Opposition to bill change
More trade groups join campaign against rates plan
Andy Wightman’s proposal has drawn criticism (pic: Terry Murden)
UPDATED 6 DEC: The Scottish Licensed Trade Association (SLTA) has added its voice to six other organisations opposed to a proposal to fragment the business rates system.
Opposition MSPs have voted for an amendment to the Non-Domestic Rates Bill proposed by Andy Wightman of the Green Party that would remove the ability of Scottish Ministers to set the business rates poundage and hand greater powers to local councils.
The SLTA said it is in “complete disbelief at the totally ill-conceived ideology and reckless actions of the Conservative, Labour and Green parties to drag business back 25 years by scrapping the current uniform business rate (UBR) system.”
It is the latest trade group to express concern. The Scottish Grocers Federation, Association of Convenience Stores, the Scottish Beer & Pub Association and the Scottish Tourism Alliance offered support to three trade groups – the Federation of Small Businesses Scotland, the Scottish Retail Consortium and UKHospitality – who met Finance Secretary Derek Mackay in Stirling on Wednesday to discuss their concerns.
The SLTA said that while the current system has major problems, particularly for the licensed hospitality trade, progress was being made. However, it suggests that this latest development will raise grave concerns for all Scottish businesses.
The SLTA points out that already a large proportion of Scottish businesses are disadvantaged compared with other areas of the UK and this will only add to the problem and bring more uncertainty, increased costs for businesses and a lack of further investment.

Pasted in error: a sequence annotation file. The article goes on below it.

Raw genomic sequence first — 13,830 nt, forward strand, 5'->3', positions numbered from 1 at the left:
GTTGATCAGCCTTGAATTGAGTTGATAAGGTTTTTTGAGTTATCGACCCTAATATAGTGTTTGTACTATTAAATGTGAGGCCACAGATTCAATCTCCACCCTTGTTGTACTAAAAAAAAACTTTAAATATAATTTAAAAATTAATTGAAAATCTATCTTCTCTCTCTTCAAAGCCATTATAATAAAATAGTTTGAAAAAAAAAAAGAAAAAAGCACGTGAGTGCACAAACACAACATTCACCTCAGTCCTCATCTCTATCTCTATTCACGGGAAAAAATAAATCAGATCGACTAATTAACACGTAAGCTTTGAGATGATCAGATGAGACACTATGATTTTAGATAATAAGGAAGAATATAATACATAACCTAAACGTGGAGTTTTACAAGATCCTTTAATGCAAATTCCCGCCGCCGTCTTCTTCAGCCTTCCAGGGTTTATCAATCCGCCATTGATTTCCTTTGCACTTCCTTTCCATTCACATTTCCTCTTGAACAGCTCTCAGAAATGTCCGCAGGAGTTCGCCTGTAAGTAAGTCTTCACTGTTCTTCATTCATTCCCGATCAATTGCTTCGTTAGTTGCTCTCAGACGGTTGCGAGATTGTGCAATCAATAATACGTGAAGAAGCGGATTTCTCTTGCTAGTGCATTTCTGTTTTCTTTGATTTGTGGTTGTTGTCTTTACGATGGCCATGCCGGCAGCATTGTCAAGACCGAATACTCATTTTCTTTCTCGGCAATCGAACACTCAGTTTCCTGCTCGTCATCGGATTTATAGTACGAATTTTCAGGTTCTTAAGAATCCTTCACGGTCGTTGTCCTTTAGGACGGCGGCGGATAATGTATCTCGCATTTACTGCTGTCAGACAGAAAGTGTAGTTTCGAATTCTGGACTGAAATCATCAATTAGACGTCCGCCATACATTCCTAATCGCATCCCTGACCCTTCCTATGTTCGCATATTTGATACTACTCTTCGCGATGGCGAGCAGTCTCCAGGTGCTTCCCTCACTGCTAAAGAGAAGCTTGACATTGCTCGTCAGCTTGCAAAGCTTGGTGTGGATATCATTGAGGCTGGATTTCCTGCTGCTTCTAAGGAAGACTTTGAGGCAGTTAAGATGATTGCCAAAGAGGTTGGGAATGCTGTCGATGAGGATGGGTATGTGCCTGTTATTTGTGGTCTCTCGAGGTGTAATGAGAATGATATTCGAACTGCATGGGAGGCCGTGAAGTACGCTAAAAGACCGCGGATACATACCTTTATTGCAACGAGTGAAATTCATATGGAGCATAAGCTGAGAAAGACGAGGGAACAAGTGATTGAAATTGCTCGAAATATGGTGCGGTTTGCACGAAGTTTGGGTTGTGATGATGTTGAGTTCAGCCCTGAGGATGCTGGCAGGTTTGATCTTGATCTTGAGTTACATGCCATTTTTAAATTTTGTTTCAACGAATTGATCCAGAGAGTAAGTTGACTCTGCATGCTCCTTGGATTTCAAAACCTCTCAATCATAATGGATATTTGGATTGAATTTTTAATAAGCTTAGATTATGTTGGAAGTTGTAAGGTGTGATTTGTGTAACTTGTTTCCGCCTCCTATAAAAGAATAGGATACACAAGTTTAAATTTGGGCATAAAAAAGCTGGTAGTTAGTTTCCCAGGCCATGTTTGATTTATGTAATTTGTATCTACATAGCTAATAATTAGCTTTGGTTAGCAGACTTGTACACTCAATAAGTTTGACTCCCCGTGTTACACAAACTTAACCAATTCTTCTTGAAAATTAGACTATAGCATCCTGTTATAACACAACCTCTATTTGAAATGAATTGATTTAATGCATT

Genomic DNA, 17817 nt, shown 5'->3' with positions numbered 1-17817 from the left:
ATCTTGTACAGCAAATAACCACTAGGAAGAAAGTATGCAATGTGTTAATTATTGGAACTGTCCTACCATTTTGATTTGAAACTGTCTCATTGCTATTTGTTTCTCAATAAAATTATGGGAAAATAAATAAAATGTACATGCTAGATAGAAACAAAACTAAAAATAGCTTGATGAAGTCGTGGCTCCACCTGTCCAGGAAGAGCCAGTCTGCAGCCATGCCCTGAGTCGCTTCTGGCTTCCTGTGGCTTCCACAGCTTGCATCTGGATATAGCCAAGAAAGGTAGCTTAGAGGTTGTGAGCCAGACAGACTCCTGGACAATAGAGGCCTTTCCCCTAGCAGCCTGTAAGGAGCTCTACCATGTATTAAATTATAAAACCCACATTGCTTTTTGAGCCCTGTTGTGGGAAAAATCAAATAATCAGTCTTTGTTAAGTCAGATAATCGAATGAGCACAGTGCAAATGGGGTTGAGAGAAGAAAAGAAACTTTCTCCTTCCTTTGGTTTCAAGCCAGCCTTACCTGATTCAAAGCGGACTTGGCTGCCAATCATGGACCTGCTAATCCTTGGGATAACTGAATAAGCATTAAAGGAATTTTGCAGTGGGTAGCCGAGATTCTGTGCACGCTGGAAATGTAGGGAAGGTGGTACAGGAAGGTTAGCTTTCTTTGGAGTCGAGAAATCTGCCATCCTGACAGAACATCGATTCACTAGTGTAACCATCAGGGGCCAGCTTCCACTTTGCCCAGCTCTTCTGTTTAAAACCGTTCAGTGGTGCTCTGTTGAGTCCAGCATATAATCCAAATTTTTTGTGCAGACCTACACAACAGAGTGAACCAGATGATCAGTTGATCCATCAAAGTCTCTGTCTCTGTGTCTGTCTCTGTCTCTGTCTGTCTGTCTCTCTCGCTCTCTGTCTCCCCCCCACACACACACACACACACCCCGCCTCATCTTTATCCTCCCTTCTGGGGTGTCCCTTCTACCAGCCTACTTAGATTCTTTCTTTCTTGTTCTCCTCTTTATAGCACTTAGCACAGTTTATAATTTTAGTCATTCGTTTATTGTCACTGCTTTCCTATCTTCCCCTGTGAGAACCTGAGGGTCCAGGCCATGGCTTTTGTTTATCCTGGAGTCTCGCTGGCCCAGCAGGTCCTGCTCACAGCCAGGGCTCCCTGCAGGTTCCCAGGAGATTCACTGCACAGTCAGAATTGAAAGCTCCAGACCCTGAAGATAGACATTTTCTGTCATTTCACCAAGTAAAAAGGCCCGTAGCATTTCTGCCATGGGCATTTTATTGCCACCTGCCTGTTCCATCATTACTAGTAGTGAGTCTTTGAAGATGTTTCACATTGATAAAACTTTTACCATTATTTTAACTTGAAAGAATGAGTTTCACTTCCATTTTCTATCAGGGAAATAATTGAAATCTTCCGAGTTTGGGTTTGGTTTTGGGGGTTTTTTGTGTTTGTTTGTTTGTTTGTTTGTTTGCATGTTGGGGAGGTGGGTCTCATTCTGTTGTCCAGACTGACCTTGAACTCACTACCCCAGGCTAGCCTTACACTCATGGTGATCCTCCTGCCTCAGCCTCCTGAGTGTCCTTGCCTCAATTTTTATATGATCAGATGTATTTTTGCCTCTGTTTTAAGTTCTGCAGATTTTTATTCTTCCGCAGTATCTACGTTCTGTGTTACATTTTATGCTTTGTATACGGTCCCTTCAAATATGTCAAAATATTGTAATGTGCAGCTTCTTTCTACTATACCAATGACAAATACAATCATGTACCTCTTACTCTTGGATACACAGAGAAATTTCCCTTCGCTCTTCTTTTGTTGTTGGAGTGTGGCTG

SLTA is deeply concerned that if this change is brought in and the rating system is overseen by 32 unitary local authority councils, the outcome across the country will be disastrous for all businesses, and the problems of inconsistencies of approach and vagaries already experienced by the licensed trade will be exacerbated.
The SLTA, UK Hospitality, and the Scottish Tourism Alliance, recently met with Kate Forbes, Minister for Public Finance and Digital Economy, to discuss alternatives for the current system. Following this recent development, the SLTA will be meeting with Ms Forbes again,” sooner than planned.”
SLTA managing director Colin Wilkinson said: “We understand that the Parliament’s Local Government Committee may take the unusual step of holding a further hearing on the matter of ending the uniform business rate and instead handing control over the setting of the poundage rate, reliefs and any local supplements/levies to local authorities.
“The Committee may also be open to receiving short written submissions on this matter from industry. The SLTA would encourage all businesses to make use of this opportunity, but time is short as it looks like December 20 would be the deadline.
The Scottish Government has criticised the move as ‘reckless’, claiming it will ‘devastate’ businesses
The Tourism Alliance said it “echoes the concerns of our counterparts over the impacts of the proposed changes which will create added costs, deter investment and place thousands of small businesses under threat.”
Earlier, the three business group issued a joint statement following their meeting with Mr Mackay. It said: “The meeting with the Finance Secretary was a useful opportunity to highlight our profound concerns after last week’s vote in Parliament to scrap the uniform business rate.
“Taking business rates out of the hands of ministers and handing control over this £2.8 billion tax to councils places a big question mark over existing Scotland-wide rates reliefs, such as the Small Business Bonus scheme.
“Firms fear this move could lead to higher business rates bills for both large and small organisations, at a time when the poundage rate is at a 20-year high. It remains unclear too what this change would mean for the finances of rural and less well-off local authorities and therefore ultimately for rates bills in these areas.
“The lack of any impact assessment to accompany this fundamental change in rates policy and what it will mean for ratepayers, for existing reliefs, and for councils themselves, is troubling. MSPs must revisit this amendment to the law at the earliest opportunity.”